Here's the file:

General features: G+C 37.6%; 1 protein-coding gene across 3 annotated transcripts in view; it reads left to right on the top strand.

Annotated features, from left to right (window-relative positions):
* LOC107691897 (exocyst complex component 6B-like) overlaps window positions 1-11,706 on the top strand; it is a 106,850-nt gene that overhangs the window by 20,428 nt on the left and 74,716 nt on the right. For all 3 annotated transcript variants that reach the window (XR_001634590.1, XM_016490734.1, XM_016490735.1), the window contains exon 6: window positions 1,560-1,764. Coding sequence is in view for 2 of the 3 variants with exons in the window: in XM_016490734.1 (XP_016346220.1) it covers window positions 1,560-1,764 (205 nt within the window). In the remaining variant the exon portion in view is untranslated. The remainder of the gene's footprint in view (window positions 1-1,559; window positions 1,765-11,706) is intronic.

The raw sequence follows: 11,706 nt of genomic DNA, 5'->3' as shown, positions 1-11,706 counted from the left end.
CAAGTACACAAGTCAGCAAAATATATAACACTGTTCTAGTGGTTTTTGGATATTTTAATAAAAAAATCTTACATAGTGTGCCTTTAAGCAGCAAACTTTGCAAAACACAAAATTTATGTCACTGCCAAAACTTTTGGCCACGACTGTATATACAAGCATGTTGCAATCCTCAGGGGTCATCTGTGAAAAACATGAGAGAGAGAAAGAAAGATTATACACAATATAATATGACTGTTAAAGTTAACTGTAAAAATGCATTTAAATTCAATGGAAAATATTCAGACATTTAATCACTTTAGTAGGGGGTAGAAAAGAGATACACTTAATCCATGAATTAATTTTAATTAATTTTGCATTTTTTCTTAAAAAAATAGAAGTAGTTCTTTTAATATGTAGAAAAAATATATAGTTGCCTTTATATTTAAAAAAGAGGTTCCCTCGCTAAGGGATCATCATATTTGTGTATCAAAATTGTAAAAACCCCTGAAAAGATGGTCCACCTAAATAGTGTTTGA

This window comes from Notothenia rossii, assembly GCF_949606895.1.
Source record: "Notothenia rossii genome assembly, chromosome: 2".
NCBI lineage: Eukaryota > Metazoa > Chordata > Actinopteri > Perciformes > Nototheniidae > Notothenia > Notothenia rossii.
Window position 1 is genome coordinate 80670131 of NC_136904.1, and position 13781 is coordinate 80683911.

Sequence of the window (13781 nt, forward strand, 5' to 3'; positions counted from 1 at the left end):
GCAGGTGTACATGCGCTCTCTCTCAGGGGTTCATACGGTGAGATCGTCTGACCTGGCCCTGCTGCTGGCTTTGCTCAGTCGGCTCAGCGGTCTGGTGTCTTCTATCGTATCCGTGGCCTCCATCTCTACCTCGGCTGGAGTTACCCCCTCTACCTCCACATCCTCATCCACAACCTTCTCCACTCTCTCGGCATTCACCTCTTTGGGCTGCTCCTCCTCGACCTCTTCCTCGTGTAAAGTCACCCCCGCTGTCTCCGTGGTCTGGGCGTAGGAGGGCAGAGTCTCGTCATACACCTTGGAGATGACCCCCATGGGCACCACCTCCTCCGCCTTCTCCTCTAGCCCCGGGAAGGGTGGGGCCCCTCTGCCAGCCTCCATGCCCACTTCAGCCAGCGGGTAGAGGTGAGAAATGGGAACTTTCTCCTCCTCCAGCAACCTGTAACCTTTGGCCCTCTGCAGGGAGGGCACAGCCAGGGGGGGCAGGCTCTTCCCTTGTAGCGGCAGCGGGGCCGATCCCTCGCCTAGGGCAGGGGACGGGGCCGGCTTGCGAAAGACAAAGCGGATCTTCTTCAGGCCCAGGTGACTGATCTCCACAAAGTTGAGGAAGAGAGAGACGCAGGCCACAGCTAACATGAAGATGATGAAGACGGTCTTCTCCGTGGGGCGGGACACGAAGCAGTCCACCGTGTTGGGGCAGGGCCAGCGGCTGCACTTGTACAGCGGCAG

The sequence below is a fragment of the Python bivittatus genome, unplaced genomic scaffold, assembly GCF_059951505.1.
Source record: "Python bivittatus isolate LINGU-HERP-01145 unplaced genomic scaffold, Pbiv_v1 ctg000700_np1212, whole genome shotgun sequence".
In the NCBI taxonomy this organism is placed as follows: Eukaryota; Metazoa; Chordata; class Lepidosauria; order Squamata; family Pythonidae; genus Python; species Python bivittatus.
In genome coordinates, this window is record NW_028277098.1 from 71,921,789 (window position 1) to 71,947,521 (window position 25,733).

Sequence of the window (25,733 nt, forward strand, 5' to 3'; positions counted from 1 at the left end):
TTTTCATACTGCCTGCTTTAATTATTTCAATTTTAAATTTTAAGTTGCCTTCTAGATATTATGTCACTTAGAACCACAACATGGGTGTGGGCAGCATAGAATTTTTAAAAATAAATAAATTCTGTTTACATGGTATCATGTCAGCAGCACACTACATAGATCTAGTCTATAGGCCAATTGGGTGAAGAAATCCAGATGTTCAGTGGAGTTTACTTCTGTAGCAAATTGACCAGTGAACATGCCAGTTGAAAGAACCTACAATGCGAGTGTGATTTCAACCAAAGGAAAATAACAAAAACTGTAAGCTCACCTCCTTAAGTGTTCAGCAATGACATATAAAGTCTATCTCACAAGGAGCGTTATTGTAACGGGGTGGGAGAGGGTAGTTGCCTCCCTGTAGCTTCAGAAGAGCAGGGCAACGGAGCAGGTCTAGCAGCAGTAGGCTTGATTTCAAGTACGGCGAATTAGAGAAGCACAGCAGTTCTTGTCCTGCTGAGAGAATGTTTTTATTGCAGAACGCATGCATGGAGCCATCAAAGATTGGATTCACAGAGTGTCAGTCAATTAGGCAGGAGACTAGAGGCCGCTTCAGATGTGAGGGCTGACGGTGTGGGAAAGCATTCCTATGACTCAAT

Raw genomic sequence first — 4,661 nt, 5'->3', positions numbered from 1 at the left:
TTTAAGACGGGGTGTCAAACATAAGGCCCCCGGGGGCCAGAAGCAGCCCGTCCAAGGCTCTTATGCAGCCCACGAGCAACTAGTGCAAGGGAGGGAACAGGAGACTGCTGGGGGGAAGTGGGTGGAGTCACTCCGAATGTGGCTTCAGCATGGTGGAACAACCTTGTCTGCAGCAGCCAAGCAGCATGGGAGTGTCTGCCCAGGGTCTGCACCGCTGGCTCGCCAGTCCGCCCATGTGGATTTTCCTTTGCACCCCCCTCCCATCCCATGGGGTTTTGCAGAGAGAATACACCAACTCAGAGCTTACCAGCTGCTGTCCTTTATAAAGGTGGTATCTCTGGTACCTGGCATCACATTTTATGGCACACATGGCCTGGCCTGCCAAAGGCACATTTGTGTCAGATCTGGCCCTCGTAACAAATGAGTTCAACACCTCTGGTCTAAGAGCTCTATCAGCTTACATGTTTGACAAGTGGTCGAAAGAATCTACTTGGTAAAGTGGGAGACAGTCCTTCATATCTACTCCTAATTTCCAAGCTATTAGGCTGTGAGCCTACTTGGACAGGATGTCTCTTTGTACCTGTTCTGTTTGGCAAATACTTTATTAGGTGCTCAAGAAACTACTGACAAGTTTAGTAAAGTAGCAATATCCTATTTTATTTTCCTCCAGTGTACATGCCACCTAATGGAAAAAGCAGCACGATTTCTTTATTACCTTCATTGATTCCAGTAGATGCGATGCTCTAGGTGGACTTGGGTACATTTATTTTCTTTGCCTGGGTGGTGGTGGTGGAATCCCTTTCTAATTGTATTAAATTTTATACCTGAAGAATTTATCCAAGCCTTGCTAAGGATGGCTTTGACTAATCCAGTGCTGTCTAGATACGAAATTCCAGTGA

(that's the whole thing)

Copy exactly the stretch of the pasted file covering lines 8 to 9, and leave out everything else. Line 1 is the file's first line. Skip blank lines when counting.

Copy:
NCBI lineage: Eukaryota > Metazoa > Chordata > Actinopteri > Perciformes > Nototheniidae > Notothenia > Notothenia rossii.
Window position 1 is genome coordinate 80670131 of NC_136904.1, and position 13781 is coordinate 80683911.